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Daisy Dube Children's Home

posted Mar 11, 2012, 5:40 PM by Al Gallant   [ updated Mar 11, 2012, 5:41 PM ]

 United Church of Christ in Zimbabwe


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The United Church of Christ in Zimbabwe (UCCZ) has been affiliated with Global Ministries and its predecessor mission bodies since 1893 and continues today as a longstanding partner of Global Ministries of the United Church of Christ and the Christian Church (Disciples of Christ).   The Mt. Selinda Hospital Orphanage was founded in 1955 as a mission to care for orphaned and abandoned children.  On July 18, 1981, the home was renamed in honor of Daisy Dube, a local woman who was known for her love and care of children.  An addition to the home was completed in 1998.  Children come to the home with court orders from the Zimbabwe Department of Child Welfare.  Many have been neglected, abused, or abandoned.  Others are single or double orphans, due to HIV/AIDS. Several of the children are living with HIV.  Currently, nine “mothers” and one “father” provide not only food, education, and shelter, but nurture and guidance throughout childhood. 

Daisy Dube Children’s Home is home for up to 50 children ages 0-18.  The home is laid out in a dormitory style, with a large girl’s wing and a large boy’s wing.  There is an entrance and large dining area, centrally located.  Restrooms in the boy’s wing were updated in 2009.  In addition, a stove was purchased and work was done to the outdoor kitchen to keep the smoke from entering the room.  Beds and new mattresses were purchased and now each child has his/her own bed.  The children attend Mt. Selinda Mission School which is a short walk from the Home.  There are ten staff members that care for the children around the clock. 

When children reach the age of 18 they are dismissed from care.  This is a challenge because they often do not have extended family to whom to return.  They consider Mt. Selinda their home area.  There is no funding for higher education or vocational training.  Some children are employed by the local tea estates, although this arrangement provides little more than subsistence living.  Children with behavioral problems or developmental problems are a particular challenge because there are no services for adults with disabilities.  At present, a former resident has returned after being laid off his job and is living at the Home.  He is 29 years old, developmentally delayed, and can do little more than tend the cows, a task for the youngest of children, to earn his keep.  There is need for funding for reunification and higher education for these former Daisy Dube children. 

Currently, Daisy Dube Children’s Home is in need of improving the diet of the children. The children eat sadza, mashed corn whipped to resemble mashed potatoes, three times every day. Sadza is the staple food of Zimbabwe; it could be supplemented with locally grown fruits, vegetables, and meat.  The Home has a pig and goat project which gives the pork and goat meat.  Goats are only killed on special occasions like holidays or funerals.  There have a garden but seeds, fertilizer, hoes and fuel for tilling are always in short supply.  There is a need for a farm manager to care for the garden and animals; as it is too much work for the caregivers who need to concentrate on the children.  Child labor laws limit the time the children may work in the fields, although they are allowed to work when it will not interfere with their studies.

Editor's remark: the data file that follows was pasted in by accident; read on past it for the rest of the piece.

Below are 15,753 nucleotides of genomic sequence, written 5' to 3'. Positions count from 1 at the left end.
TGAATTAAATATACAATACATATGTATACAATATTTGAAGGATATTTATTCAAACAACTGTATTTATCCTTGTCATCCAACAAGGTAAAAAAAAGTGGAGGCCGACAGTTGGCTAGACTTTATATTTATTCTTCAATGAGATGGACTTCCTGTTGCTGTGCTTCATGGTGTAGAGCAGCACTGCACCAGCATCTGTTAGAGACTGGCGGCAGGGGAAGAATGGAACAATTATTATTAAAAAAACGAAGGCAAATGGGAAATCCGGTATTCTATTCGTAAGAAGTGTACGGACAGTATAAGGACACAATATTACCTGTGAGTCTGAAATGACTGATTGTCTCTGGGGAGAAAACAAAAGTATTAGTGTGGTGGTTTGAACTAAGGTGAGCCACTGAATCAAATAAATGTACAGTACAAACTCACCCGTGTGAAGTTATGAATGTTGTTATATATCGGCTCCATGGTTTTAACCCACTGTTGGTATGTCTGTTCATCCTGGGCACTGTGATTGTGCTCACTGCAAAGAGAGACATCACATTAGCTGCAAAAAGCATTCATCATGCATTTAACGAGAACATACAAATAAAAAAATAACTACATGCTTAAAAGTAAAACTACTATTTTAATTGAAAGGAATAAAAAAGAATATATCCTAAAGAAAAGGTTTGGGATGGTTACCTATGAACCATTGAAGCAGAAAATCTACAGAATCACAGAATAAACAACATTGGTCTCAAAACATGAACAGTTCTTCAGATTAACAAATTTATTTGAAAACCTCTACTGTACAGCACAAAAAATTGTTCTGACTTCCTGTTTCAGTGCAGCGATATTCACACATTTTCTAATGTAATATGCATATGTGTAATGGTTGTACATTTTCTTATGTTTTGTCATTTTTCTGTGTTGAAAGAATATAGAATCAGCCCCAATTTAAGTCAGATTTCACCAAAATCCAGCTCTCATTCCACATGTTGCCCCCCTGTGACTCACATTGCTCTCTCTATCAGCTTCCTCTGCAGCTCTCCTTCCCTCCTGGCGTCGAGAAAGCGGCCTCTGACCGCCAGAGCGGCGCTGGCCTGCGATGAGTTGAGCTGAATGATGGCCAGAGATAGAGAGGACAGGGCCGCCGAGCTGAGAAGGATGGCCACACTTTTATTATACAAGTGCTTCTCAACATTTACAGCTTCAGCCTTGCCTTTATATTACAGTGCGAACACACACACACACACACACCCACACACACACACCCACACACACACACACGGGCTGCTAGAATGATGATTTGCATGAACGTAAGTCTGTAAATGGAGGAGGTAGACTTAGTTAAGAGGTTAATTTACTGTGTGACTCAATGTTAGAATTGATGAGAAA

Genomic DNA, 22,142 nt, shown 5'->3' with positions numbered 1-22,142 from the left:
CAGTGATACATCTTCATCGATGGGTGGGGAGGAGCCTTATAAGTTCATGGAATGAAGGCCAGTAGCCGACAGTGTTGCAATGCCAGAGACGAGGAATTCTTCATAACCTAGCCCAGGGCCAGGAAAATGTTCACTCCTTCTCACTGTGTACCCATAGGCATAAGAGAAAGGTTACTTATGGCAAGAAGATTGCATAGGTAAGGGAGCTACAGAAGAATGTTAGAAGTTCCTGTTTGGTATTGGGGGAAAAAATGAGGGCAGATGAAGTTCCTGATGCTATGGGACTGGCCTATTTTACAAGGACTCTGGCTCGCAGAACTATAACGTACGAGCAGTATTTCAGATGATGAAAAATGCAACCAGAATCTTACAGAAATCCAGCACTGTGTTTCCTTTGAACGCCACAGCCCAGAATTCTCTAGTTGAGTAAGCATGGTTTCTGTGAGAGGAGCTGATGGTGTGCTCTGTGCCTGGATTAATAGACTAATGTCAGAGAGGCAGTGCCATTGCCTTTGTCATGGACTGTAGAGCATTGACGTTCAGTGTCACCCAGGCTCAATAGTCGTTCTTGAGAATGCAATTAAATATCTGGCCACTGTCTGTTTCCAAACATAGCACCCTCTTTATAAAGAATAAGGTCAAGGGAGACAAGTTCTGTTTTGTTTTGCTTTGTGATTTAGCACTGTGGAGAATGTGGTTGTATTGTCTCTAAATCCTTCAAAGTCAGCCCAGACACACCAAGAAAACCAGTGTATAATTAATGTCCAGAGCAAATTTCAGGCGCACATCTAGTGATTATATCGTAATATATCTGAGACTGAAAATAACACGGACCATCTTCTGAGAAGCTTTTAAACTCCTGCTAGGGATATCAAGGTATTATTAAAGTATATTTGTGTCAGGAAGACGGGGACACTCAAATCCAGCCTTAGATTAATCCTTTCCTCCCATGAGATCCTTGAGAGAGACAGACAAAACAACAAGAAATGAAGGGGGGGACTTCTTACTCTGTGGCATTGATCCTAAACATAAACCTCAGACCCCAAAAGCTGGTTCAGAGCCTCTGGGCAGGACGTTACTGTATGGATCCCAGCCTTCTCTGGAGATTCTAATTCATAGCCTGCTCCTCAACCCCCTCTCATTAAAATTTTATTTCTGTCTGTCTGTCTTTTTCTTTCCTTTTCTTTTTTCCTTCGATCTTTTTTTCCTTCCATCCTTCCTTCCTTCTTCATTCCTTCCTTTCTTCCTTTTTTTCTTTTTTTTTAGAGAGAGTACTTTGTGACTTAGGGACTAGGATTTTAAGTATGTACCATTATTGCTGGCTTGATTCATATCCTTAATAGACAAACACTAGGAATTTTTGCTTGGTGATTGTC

The Children’s Home building experienced delayed maintenance during the economic crisis of 2006-2009 and, at this time, is dingy and thread-bare.  The building needs a fresh coat of paint, some tile to provide sanitary coverage of the pitted cement floors, and fresh curtains.  It could also use improvements to the electrical system to provide light for study.  The kitchen and medication storage area also needs to be renovated and there is a need for more plates, cups, cooking and eating utensils.

Funds are needed to build and further remodel the Daisy Dube Children’s Home to move toward a family style setting for the children.  Family care is preferable to institutional care and children thrive, physically and emotionally, in this model.  The Zimbabwe Department of Child Welfare has mandated that children’s homes make efforts to abandon the orphanage model of institutional care and move toward family care.  This change will require a change in caregiving philosophy at Daisy Dube as well as an influx of resources.